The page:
Don Begg's statue on display in Regina, Saskatchewan
Don Begg’s statue on display in Regina, Saskatchewan | Patty Belbin | West Central Online

The couple unveiled the commemorative statue in Bretteville l’Orgueilleuse in the Place des Canadians on the 80th anniversary of D-Day.

Don was joined by Princess Anne, the Colonel-in-Chief of the Royal Regina Rifles, who was there to commemorate D-Day and unveil the statue. 

“How fitting it is on this 80th anniversary of the landing and the commencement of the Battle for Normandy, that this statue has been unveiled in honour of the Regina Rifles who sacrificed so much for the cause of liberty and freedom,” said Princess Anne at the official ceremony. 

While in France, Don and Shirley, along with other dignitaries, were given a tour of the underground caverns and canals used by soldiers to hide from the Germans. 

They were also shown the path taken by Canadian soldiers as they fought their way from the shore to seize Bretteville from the Germans. 

“It was a great honour to be part of it, to make a statue to honour the young men and women who went and signed up of their own accord to go and fight in the war. There were farmers, teachers, lawyers, doctors, merchants – they all signed up. They thought it was the thing to do, defend our country,” Don told Cochrane Eagle.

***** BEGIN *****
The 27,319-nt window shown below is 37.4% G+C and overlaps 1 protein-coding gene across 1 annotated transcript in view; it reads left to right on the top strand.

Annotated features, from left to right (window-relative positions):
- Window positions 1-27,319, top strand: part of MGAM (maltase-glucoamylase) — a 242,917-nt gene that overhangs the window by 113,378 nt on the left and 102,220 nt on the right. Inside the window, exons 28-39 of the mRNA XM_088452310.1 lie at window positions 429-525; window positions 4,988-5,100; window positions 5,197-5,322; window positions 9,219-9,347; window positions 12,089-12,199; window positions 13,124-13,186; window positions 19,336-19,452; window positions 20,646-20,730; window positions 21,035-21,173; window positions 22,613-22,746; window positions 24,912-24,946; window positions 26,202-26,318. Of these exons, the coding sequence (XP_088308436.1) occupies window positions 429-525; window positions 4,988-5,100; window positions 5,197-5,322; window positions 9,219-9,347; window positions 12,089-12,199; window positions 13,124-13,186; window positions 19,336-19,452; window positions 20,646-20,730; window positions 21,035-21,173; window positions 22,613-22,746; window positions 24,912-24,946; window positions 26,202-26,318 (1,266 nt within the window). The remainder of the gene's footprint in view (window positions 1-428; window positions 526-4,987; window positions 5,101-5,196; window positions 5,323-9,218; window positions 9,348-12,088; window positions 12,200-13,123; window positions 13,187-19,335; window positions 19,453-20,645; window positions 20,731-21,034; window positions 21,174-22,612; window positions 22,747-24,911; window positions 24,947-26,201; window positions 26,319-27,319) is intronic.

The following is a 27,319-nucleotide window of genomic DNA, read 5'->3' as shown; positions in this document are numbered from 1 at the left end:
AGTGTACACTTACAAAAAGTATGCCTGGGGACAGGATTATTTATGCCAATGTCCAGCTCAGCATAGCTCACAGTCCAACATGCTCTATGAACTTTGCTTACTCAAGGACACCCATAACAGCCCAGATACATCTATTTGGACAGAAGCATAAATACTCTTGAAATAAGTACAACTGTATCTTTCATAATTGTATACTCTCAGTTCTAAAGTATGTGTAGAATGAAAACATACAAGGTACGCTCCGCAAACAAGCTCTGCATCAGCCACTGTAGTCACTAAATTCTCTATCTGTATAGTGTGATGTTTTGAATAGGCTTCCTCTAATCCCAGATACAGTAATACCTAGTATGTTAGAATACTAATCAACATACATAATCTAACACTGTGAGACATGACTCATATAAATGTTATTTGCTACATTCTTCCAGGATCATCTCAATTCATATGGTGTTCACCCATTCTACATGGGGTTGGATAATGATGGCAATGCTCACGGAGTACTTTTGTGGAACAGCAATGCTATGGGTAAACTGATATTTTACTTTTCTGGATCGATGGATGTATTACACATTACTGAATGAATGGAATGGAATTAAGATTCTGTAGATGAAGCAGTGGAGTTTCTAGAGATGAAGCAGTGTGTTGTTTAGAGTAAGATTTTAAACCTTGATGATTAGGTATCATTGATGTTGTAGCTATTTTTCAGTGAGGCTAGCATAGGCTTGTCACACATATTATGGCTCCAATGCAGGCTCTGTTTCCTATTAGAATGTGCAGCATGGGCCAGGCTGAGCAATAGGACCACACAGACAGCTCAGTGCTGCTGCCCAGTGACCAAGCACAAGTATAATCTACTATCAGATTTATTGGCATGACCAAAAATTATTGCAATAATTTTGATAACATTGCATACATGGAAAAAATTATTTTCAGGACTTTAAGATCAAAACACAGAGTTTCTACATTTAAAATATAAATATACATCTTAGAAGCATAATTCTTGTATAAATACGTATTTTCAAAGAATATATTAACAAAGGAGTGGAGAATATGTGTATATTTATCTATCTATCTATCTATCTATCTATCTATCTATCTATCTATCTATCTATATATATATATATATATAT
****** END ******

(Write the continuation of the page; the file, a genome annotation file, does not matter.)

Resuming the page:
Don recalls the many Canadian flags on homes and streets in Bretteville, thanking Canadians for their service.

“There were more flags there than what you would see in a whole year if you drove around Canada,” said Don.

After spending two weeks in France, Don and Shirley are finally home with plenty to reflect on following their memorable trip. 

In addition to receiving recognition for his statue, Don is named to the Alberta Order of Excellence, our province’s highest honour. 

Don and Shirley work with bronze, but they have hearts of gold. 

The Beggs capture and create moments that will last generations through their work.